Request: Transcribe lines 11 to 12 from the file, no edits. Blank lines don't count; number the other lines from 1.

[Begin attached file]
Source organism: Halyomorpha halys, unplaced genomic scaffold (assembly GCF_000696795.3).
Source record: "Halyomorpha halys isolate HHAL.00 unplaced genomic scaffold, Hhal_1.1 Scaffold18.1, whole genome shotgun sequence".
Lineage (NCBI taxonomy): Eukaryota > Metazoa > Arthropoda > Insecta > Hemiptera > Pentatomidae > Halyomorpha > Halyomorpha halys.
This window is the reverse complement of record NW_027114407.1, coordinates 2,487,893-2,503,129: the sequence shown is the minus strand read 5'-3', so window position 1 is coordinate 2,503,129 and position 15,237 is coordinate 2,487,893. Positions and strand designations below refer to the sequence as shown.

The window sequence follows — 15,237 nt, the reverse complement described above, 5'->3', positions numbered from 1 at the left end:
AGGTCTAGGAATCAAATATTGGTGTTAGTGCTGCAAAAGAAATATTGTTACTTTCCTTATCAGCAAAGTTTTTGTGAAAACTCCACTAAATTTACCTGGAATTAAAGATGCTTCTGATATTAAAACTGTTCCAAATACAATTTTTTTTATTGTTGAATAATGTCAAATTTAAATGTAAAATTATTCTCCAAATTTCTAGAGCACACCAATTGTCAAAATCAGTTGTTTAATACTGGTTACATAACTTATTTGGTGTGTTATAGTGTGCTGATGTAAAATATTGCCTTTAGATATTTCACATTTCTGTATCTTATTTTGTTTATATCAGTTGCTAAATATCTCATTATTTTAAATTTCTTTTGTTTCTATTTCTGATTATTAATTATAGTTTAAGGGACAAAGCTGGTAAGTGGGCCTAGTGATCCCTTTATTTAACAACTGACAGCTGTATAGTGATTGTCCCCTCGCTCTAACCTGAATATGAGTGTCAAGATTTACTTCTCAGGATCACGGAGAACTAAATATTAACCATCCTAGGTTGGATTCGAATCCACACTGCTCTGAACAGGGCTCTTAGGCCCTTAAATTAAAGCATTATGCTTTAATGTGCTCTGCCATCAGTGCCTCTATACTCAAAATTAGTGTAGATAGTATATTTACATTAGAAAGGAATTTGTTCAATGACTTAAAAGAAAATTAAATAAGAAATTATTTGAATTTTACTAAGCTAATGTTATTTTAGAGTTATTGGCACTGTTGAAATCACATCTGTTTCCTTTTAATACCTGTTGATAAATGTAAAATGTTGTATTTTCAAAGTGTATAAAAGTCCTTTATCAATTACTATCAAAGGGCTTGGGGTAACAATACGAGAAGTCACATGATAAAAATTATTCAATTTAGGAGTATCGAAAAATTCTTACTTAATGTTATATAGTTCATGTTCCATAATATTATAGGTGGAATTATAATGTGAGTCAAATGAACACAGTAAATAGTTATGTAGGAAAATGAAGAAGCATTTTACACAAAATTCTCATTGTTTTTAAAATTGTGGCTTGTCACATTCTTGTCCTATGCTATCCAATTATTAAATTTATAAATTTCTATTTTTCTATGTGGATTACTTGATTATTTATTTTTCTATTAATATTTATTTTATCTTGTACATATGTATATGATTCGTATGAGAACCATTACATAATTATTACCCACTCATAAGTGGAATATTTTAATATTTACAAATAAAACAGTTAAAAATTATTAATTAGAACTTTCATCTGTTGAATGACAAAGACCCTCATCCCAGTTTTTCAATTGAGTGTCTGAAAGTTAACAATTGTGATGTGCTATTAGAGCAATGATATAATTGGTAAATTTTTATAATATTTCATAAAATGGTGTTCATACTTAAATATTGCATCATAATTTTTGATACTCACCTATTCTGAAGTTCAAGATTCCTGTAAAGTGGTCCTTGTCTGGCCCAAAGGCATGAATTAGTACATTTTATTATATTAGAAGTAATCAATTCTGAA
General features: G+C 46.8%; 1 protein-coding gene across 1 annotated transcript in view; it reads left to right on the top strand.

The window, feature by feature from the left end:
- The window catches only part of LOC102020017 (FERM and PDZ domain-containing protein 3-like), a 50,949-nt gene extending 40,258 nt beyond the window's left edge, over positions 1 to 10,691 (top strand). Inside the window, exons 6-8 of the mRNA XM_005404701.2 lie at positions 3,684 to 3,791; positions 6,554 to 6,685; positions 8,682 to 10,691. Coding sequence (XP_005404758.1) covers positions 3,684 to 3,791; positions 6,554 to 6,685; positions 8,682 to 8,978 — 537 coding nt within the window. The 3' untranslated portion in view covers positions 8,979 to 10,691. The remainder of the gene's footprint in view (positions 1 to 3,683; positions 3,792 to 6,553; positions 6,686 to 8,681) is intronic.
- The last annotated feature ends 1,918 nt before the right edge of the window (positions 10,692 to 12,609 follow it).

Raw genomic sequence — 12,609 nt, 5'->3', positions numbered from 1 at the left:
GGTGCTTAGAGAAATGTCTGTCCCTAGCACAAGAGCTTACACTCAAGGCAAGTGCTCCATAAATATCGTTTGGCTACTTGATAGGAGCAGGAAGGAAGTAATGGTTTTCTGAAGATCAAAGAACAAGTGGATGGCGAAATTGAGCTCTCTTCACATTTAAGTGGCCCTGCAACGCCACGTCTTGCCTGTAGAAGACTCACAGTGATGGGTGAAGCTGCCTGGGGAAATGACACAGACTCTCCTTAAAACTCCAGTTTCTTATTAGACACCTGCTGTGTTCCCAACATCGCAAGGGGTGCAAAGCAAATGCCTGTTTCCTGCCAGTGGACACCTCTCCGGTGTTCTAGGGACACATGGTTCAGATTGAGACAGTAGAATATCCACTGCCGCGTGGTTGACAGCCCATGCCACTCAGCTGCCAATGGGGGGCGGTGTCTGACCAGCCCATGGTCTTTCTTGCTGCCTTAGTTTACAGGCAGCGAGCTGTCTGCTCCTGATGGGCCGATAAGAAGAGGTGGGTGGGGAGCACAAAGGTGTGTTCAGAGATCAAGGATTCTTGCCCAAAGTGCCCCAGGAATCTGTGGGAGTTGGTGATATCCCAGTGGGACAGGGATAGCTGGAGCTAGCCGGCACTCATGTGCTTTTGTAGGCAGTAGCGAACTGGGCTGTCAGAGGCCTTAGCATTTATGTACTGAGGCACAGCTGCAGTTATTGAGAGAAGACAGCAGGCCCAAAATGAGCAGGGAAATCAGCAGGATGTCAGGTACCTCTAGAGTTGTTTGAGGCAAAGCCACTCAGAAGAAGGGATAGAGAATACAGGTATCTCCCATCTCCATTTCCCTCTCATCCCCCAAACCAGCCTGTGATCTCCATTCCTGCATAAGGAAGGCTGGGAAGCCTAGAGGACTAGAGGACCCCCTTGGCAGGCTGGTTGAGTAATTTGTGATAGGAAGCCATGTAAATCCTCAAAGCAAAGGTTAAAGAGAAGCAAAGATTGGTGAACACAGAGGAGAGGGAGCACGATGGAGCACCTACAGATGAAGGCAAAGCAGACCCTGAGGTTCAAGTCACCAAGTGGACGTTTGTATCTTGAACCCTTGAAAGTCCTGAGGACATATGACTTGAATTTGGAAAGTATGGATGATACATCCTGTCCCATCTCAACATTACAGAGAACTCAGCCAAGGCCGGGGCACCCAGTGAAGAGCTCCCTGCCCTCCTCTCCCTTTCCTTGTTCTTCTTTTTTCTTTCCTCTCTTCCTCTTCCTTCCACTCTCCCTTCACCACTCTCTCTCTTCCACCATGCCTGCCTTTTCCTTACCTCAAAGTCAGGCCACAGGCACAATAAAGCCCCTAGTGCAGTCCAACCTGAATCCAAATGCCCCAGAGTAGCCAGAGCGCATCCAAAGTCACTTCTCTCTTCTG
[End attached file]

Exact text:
Raw genomic sequence — 12,609 nt, 5'->3', positions numbered from 1 at the left:
GGTGCTTAGAGAAATGTCTGTCCCTAGCACAAGAGCTTACACTCAAGGCAAGTGCTCCATAAATATCGTTTGGCTACTTGATAGGAGCAGGAAGGAAGTAATGGTTTTCTGAAGATCAAAGAACAAGTGGATGGCGAAATTGAGCTCTCTTCACATTTAAGTGGCCCTGCAACGCCACGTCTTGCCTGTAGAAGACTCACAGTGATGGGTGAAGCTGCCTGGGGAAATGACACAGACTCTCCTTAAAACTCCAGTTTCTTATTAGACACCTGCTGTGTTCCCAACATCGCAAGGGGTGCAAAGCAAATGCCTGTTTCCTGCCAGTGGACACCTCTCCGGTGTTCTAGGGACACATGGTTCAGATTGAGACAGTAGAATATCCACTGCCGCGTGGTTGACAGCCCATGCCACTCAGCTGCCAATGGGGGGCGGTGTCTGACCAGCCCATGGTCTTTCTTGCTGCCTTAGTTTACAGGCAGCGAGCTGTCTGCTCCTGATGGGCCGATAAGAAGAGGTGGGTGGGGAGCACAAAGGTGTGTTCAGAGATCAAGGATTCTTGCCCAAAGTGCCCCAGGAATCTGTGGGAGTTGGTGATATCCCAGTGGGACAGGGATAGCTGGAGCTAGCCGGCACTCATGTGCTTTTGTAGGCAGTAGCGAACTGGGCTGTCAGAGGCCTTAGCATTTATGTACTGAGGCACAGCTGCAGTTATTGAGAGAAGACAGCAGGCCCAAAATGAGCAGGGAAATCAGCAGGATGTCAGGTACCTCTAGAGTTGTTTGAGGCAAAGCCACTCAGAAGAAGGGATAGAGAATACAGGTATCTCCCATCTCCATTTCCCTCTCATCCCCCAAACCAGCCTGTGATCTCCATTCCTGCATAAGGAAGGCTGGGAAGCCTAGAGGACTAGAGGACCCCCTTGGCAGGCTGGTTGAGTAATTTGTGATAGGAAGCCATGTAAATCCTCAAAGCAAAGGTTAAAGAGAAGCAAAGATTGGTGAACACAGAGGAGAGGGAGCACGATGGAGCACCTACAGATGAAGGCAAAGCAGACCCTGAGGTTCAAGTCACCAAGTGGACGTTTGTATCTTGAACCCTTGAAAGTCCTGAGGACATATGACTTGAATTTGGAAAGTATGGATGATACATCCTGTCCCATCTCAACATTACAGAGAACTCAGCCAAGGCCGGGGCACCCAGTGAAGAGCTCCCTGCCCTCCTCTCCCTTTCCTTGTTCTTCTTTTTTCTTTCCTCTCTTCCTCTTCCTTCCACTCTCCCTTCACCACTCTCTCTCTTCCACCATGCCTGCCTTTTCCTTACCTCAAAGTCAGGCCACAGGCACAATAAAGCCCCTAGTGCAGTCCAACCTGAATCCAAATGCCCCAGAGTAGCCAGAGCGCATCCAAAGTCACTTCTCTCTTCTG